Welch residents can voice flooding/infrastructure concerns at upcoming meeting

WELCH, WV (WOAY) – Welch residents have the opportunity to voice concerns about flooding and infrastructure at an upcoming meeting.

Welch, the county seat of McDowell County, a city of historical significance and a population center for the area is plagued with a road infrastructure issue that is dangerous and problematic for citizens.

The public is invited to a meeting, Tuesday, April 6 at 6 p.m. located at 600 Stewart St., formerly the National Guard Armory in Welch to discuss the critical need for a bridge over the low-lying area that connects the main artery of Rt. 16, near downtown, to the regional hospital Welch Community Hospital and the federal prison.

“West Virginia residents losing their life just half a mile away from the hospital and the dialysis center because of a flooded road in Welch, WV is unacceptable.  Doctors and nurses being driven down a railroad track on an ATV to do their jobs is not practical or safe, and we need to do better for McDowell County, WV.  The City of Welch is cut off and divided by floodwaters several times a year.  Even a security breach at the prison could be very problematic for first responders.  Building a bridge over the railroad crossing, will ensure traffic flow even during times of flooding. The city has the opportunity to obtain federal support to carry out this desperately needed infrastructure project and I hope our citizens will voice their support for this effort,” said McDowell County Commissioner, Cody Estep.

The scenario of someone losing their life just half a mile away from the hospital and a significant increase in the amount of traffic accidents in the area compelled Mayor Harold McBride to look for a permanent solution to address the problem. The obvious solution is to build a bridge over the railroad crossing, safeguarding traffic flow during flooding, and ensuring higher clearance vehicles to use the road safely.

“We’ve lost school buses, truck trailers, RVs,” said Mayor Harold McBride about the frequent traffic delays caused by large vehicles not using the proper lane. “It’s an ongoing issue that has an easy solution if we can get Congressional funding support to make it a reality.  Additionally, we are now prohibited from crossing the railroad tracks legally, so we need to look at other options to safeguard our residents,” he concluded.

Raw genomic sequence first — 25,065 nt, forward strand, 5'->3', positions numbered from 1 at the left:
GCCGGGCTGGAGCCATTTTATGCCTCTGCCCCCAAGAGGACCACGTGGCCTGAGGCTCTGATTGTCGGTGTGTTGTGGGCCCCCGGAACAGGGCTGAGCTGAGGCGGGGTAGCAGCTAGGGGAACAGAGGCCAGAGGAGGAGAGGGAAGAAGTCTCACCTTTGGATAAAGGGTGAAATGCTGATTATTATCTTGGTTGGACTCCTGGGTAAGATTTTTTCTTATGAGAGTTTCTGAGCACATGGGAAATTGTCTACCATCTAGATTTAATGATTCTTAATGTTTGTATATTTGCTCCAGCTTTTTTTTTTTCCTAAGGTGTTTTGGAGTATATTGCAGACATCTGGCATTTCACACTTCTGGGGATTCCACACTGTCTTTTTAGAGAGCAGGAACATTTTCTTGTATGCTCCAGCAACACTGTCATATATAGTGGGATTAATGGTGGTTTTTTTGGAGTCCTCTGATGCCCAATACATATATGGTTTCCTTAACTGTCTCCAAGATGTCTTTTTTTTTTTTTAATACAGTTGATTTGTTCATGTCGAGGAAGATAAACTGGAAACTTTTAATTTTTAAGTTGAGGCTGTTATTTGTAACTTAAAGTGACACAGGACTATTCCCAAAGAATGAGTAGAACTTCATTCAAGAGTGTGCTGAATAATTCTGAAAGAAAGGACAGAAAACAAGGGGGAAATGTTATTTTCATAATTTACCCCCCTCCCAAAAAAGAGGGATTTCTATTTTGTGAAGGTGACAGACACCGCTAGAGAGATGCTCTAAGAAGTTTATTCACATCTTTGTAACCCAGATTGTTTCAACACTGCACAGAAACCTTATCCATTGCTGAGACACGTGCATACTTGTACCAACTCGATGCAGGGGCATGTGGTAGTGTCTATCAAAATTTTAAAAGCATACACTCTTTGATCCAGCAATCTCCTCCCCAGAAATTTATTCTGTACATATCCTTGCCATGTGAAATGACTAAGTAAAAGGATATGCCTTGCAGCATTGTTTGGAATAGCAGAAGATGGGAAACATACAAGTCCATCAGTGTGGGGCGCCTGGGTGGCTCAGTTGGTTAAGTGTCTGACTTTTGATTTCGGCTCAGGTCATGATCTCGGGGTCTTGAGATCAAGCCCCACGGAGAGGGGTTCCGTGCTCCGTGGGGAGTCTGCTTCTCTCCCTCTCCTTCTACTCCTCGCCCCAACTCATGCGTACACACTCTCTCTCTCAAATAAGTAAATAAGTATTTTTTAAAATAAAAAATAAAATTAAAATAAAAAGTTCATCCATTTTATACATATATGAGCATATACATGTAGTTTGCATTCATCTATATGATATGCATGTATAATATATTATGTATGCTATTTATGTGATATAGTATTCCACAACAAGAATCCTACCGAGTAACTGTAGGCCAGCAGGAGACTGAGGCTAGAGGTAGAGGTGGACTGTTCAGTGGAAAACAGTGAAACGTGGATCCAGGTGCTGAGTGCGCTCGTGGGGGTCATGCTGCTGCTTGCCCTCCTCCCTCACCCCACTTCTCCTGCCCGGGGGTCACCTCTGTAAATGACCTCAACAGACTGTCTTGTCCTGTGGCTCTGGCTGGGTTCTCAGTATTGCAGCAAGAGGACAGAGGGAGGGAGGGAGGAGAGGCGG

The project is estimated to cost approximately $6-10 million dollars, according to the West Virginia Division of Highways, and would be underwritten by Congressional support and federal funds. Additional savings would also be found in repurposing the current pumping station at that location to the other problematic underpass at Coney Island, which serves as a key connector between State Routes (16, 52 and 123.) Significance future savings will be devoted to potential maintenance and flood cleanup efforts.

In addition to seeking community support of the project at the scheduled public meeting, Welch has received support from other elected officials, including State Senator Rollan Roberts.

“Welch has long served the southern part of the state with dignity, but for many years, Welch has been plagued with a couple of main highway arteries in and out of the city that desperately need corrected because of flooding issues,” said Senator Roberts in a newsletter urging support of the project earlier in the summer.

“If it fits the federal criteria, to solve this city’s two major problems, congressionally appropriated funding would be an acceptable expenditure, because both flooding problems block access to and from the hospital and the federal prison,” said Senator Roberts. “The flooding crisis has been exacerbated by the city receiving more rainfall in recent years. These two infrastructure failures are now causing life and death scenarios, should be made priorities, and not ignored any longer,” he wrote.

The public is invited to send questions or comments to jason@cityofwelch.com or to attend the meeting located at 600 Stewart St., formerly the National Guard Armory, at 6 p.m. on Tuesday, April 6.

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